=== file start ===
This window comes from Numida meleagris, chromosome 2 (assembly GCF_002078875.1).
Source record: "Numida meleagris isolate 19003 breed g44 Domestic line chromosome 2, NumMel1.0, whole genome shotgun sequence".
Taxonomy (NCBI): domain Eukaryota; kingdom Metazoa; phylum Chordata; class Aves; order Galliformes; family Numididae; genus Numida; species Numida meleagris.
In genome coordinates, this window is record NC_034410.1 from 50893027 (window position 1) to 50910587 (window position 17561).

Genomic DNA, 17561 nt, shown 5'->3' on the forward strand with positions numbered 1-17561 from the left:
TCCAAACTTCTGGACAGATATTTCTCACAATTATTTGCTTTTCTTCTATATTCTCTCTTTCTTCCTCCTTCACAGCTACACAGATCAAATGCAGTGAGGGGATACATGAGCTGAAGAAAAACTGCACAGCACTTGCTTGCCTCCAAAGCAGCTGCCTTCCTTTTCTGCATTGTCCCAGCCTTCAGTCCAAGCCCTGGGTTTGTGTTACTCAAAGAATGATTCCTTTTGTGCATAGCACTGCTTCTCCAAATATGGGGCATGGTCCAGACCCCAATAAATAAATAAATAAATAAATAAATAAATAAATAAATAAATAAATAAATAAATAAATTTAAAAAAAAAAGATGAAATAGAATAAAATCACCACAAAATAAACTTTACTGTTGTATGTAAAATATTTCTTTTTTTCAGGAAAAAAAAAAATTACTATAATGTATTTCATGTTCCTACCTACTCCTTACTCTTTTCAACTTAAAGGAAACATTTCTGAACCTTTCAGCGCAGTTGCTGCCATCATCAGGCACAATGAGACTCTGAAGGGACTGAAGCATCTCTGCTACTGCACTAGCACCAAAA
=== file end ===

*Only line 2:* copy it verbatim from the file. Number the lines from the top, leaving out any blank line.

Source record: "Numida meleagris isolate 19003 breed g44 Domestic line chromosome 2, NumMel1.0, whole genome shotgun sequence".